During the second grading period, John began to show a tiny bit more interest in his performance.  After all, he needed to earn a passing grade by the end of the first semester in order to receive credit.

I was beginning to see John’s potential which had been buried under the “chip on his shoulder” about school in general.  Through it all, I could see that John was a sharp young man.  Therefore, we just needed to find more ways to unlock his potential.

As the semester ended, John squeaked by with a passing grade . . . just barely!

Quote from British writer, C. S. Lewis:  “The task of the modern educator is not to cut down the jungles, but to irrigate the deserts.”

I remained patient with John as the second semester began.  He seemed more eager to discover himself when he returned to school after Christmas break.  I continued to encourage him each day, and made an effort to touch base with him frequently.  As the next few weeks continued, we both began to build an improved relationship based upon trust and respect.

As the third grading period progressed, John began to see the light.  He was excited about class in ways I had never seen before.  There was a genuine enthusiasm in his work as well as his much improved attitude.  His failing marks were being replaced with A’s and B’s.

By the end of the third quarter, John was a solid “B” student in Accounting.  He pulled me aside and told me one day, “I am really enjoying your class.  In fact, I am thinking of taking business courses at college next year.”

He continued to excel and progress through the rest of the school year.  I visited with John’s mother before graduation, and she was very proud of her son’s progress.  He had matured beyond even her expectations.

In my short teaching career (I was in my fifth year), I had never witnessed such a turnaround as experienced by John.  It was amazing and very gratifying to see a student literally catch fire and take off.  At the end of the school year, John received my “Most Improved” award.  John encouraged me with his own discovery of success.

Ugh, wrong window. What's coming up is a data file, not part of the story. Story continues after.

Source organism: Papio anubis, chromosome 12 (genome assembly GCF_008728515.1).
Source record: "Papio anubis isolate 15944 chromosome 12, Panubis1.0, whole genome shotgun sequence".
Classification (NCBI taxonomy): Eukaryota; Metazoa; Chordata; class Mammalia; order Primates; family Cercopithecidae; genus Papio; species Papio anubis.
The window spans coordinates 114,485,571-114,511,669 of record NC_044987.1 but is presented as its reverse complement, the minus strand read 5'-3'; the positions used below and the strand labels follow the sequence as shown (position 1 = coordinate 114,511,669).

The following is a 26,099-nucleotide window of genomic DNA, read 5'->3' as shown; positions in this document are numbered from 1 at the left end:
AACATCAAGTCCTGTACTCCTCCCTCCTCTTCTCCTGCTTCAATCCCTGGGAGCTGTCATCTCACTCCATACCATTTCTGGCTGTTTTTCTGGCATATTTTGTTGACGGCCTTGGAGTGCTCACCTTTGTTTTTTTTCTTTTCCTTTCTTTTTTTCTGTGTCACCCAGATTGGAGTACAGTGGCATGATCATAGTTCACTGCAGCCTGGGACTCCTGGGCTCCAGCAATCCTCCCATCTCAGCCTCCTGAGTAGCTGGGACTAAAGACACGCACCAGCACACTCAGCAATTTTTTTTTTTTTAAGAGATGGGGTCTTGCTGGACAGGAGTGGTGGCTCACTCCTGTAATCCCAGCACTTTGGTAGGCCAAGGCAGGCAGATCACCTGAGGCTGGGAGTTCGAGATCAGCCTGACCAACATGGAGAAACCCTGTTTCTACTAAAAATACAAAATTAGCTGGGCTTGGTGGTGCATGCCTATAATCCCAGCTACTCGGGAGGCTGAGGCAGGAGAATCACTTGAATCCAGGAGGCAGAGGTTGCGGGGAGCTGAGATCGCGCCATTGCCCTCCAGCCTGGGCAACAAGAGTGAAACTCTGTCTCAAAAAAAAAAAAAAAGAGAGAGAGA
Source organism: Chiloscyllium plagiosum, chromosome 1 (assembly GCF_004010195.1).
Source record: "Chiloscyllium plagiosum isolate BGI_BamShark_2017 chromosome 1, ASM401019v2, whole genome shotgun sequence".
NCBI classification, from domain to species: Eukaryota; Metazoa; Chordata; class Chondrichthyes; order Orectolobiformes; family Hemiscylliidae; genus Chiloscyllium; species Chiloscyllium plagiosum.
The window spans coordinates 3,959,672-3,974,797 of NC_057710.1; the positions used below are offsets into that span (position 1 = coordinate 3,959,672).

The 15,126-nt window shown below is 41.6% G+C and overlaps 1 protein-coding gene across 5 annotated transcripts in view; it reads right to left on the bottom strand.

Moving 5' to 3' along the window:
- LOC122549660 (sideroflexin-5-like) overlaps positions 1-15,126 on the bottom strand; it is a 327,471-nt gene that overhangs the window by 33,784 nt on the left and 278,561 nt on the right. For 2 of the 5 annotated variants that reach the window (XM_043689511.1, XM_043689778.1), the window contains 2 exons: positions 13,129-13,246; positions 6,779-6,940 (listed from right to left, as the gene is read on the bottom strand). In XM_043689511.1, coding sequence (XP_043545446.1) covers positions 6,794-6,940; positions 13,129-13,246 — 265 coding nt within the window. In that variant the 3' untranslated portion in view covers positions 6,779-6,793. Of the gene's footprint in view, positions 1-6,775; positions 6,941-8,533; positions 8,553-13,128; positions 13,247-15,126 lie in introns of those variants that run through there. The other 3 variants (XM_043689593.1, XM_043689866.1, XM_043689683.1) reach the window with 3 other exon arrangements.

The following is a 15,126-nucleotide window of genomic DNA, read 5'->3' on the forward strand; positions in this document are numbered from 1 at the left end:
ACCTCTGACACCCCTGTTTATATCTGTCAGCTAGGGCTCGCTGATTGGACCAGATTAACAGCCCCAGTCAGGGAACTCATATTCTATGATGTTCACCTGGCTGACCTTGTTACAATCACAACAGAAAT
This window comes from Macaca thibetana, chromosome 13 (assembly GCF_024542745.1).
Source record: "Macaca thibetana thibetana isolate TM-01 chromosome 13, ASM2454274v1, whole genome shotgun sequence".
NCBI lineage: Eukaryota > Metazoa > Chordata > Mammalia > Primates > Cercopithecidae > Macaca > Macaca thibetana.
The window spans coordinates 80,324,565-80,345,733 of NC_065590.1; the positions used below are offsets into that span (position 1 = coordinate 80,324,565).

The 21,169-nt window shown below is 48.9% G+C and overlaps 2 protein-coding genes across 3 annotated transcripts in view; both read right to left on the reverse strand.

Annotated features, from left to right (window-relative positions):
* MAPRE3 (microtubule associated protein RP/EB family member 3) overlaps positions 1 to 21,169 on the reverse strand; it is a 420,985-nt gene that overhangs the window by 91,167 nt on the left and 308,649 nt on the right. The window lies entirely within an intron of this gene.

This story captures the essence of why I found countless rewards from teaching over my 40-year career.  I lost track of John long ago, but I feel assured his life turned out quite well.

marketing school business idea

Photo by Gerd Altmann on

Originally published May, 2020.

Wow Grandpa!

Grandpa and his six-year old grandson were having a lively discussion about television technology, and Grandpa was quite amazed with the young lad’s knowledge.

His grandson continued to rattle off how modern television works with services such as Netflix, Hulu, YouTube, and a few others.  Grandpa was still plugged into his cable contract, and he was content to stay there.  He knew next to nothing about these television streaming services.

As their time was wrapping up, Grandpa remembered something he had stored in the basement.  Together, the two of them went down into the drafty and dark subterranean warehouse, which was filled with so many of Grandpa’s treasures.  Grandpa enjoyed showing many of them to his grandson.

In the far corner was an old television set.  Its time was long gone, but it still owned some real estate in the basement. 

Grandpa asked his grandson a question, “Have you ever seen television rabbit ears?”

His grandson replied, “No, how did they work?”  Grandpa had ignited his curiosity again.

Reaching into a box behind the ancient TV, Grandpa pulled out the simple looking rabbit ears.

His smiling grandson was ready to see what would happen next.  He said, “Wow Grandpa!  How did you wear those rabbit ears?”